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An interview with Timothy Oulton

December 2015

The Timothy Oulton furniture brand is internationally renowned for its commitment to quality and originality in furniture design, with stores across the world and concessions within the most exclusive department stores. We talk to the man himself about his inspirations and latest collections.


What drew you to furniture design?

I’d been in the antiques industry for a long time, I loved antiques but I wanted to make something, to build a business. All those things that make antiques special – the stories, the craftsmanship, that timeless quality – I wanted to translate that into modern pieces that people could use in their daily life, but pieces that still retain a sense of history.

Timothy Oulton _Profile

How would you describe your signature style?

We blend ideas from the past with a modern sensibility, to create something fresh and exciting. Our pieces are made to look lived in, I like to say we breathe old life into new things. For us, we see the ‘imperfections’ in natural materials as perfections, whether it’s the weathering in hundred-year-old wood or the natural scars in a quality leather hide.


Why do you think the Timothy Oulton brand with its quintessentially British edge is so popular across the world?

Our collections are really about a certain mind set, they’re red-blooded, daring and authentic. We want to create spaces that inspire people, to make their home a launch pad for their next adventure. These are ideas that resonate with people all over the world from New York to Moscow to London.


Where do you look for inspiration?

I see the creative process as a bit of a quest, a journey. You explore, discover and often end up finding inspiration down pretty unexpected avenues. We have leather finishes inspired by antique cowboy chaps, lighting inspired by vintage jewellery. You can often find me at flea markets picking out the most threadbare pieces. I see a shape, a material or some tiny detail that seems to draw me in.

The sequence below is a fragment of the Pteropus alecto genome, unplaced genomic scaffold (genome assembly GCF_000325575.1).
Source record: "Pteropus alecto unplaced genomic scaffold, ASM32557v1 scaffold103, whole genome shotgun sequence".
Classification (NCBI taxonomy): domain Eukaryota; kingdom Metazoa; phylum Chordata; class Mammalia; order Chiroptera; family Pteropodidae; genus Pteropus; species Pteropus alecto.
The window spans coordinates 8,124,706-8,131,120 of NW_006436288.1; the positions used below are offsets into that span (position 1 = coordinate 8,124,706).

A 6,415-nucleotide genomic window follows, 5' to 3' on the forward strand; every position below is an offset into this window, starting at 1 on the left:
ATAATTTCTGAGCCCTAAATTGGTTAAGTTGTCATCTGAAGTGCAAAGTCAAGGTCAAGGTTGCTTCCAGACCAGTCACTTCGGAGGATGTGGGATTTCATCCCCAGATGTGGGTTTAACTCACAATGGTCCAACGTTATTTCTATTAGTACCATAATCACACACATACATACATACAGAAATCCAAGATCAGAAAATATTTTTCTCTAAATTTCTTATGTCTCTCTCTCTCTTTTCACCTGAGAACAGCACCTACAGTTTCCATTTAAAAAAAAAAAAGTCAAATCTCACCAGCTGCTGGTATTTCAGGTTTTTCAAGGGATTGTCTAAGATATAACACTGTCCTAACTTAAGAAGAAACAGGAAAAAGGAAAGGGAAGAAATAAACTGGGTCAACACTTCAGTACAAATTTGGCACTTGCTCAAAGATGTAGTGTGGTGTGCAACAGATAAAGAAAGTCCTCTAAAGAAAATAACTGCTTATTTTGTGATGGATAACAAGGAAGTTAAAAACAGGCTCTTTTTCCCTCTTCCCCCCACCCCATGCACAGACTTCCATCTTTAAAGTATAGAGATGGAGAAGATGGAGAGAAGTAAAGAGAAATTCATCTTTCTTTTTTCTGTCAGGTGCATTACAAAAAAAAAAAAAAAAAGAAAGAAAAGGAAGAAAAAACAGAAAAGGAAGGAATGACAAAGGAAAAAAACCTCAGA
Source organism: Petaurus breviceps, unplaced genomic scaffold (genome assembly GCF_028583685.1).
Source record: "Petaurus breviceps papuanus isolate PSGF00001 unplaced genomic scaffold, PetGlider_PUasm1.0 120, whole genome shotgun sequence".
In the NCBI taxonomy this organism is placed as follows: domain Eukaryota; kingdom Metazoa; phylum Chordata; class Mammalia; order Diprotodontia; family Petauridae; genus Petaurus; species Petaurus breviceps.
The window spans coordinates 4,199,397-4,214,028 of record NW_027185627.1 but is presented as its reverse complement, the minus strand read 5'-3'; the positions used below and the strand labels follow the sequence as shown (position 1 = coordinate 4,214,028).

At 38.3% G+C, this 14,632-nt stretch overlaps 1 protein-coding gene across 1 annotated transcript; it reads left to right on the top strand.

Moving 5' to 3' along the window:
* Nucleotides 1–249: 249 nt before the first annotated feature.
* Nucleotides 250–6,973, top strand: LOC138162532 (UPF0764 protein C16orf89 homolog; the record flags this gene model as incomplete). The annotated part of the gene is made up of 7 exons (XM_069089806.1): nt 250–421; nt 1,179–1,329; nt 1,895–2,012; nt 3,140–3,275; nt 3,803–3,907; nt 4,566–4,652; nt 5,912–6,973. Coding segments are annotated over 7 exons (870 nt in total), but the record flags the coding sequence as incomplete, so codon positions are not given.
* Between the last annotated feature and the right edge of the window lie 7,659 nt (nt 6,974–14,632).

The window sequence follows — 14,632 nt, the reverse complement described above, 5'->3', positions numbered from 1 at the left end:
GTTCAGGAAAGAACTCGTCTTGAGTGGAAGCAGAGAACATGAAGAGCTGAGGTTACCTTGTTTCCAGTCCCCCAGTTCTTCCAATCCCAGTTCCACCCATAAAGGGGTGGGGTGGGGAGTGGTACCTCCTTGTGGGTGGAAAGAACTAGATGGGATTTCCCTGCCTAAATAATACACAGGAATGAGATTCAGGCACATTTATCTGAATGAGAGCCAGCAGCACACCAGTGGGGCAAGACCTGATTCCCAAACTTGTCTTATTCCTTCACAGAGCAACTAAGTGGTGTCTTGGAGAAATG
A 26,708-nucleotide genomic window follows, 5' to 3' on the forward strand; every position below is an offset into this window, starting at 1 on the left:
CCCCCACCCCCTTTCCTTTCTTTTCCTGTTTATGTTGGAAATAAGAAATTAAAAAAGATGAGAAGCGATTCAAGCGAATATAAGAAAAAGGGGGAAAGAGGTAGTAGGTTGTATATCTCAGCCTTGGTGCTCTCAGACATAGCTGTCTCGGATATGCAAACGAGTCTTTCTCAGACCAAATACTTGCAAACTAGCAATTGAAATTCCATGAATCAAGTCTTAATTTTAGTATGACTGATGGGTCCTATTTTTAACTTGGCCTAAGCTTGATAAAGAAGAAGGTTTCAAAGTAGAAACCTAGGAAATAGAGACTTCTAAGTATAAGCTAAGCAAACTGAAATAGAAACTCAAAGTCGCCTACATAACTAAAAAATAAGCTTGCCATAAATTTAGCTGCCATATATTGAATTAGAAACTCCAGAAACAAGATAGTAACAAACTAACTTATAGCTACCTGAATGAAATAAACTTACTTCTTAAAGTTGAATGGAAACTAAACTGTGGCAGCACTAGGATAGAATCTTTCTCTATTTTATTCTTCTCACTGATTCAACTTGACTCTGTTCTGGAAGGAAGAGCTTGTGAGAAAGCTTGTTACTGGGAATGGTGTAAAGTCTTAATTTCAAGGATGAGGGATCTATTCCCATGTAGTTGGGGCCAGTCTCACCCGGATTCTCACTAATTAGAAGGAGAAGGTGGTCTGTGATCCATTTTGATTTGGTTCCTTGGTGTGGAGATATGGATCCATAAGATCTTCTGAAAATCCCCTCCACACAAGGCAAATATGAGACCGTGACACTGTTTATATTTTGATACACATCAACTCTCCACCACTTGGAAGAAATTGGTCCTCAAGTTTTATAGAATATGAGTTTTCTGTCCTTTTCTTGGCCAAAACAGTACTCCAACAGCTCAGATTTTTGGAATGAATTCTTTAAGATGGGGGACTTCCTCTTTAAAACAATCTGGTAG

Talk us through the design process…

Every designer has their own way of doing things. For me, I don’t sit there with a blank piece of paper sketching, but it’s very much a creative process. It starts with the inspiration, then I start to translate that idea into something that’s useful. Our pieces have a vintage feel but they need to work for today’s homes, to be relevant. The design evolves; we change bits, we make a sample, we change it again until it has exactly the right look and feel.


How do you maintain the integrity of craftsmanship that seems so central to the brand?

Handcraftsmanship is at the heart of everything we do, it’s the lifeblood of the brand. That’s why we use the old techniques, they’re tried and tested. It takes a lot of time and effort but there’s no other way to achieve that level of authenticity. Reclaimed materials play a central part in your work.


Is it the salvaged finds that influence the design process or do you intentionally seek out materials to integrate into existing creations?

It can be both. The materials definitely come first for some pieces – like the Axel collection. We bought this fleet of decommissioned junk boats and used the timber from the hulls, beams and decking. We took all the nails out by hand and cleaned the paint off, but preserved the character of the wood; the weathered texture, the cracks, the oil marks – it’s those signs of life that make each piece unique.


With the festive season approaching, what makes a good party in the Oulton household?

I’m a very casual person so I like relaxed evenings where everyone just kicks back. I make sure I’ve got a good stock of drinks in for whoever’s coming – whatever their favourite is. Music’s really important, I like a bit of Bob Marley, some Stones and Beatles mixed in, maybe a little Sinatra later over cigars.AoE Living1 Serpentine


How do you decorate your home at Christmas? Any tips for getting it right?

It should be whatever makes you smile, rather than following any set rules. I like to collect things when I travel, it could be something really quirky I picked up at a European market or something more traditional. It’s about creating a space that’s relaxed but playful where everyone can celebrate together.


What can we expect to see from Timothy Oulton moving forward? Are there any new signature pieces to be revealed in the near future?

We’re busy working on the 2016 collection at the moment so yes, lots of new pieces to be revealed early on next year. We’ve also got some other exciting projects coming up so you’ll have to watch this space.

To find out more about Timothy Oulton and the company’s range of products visit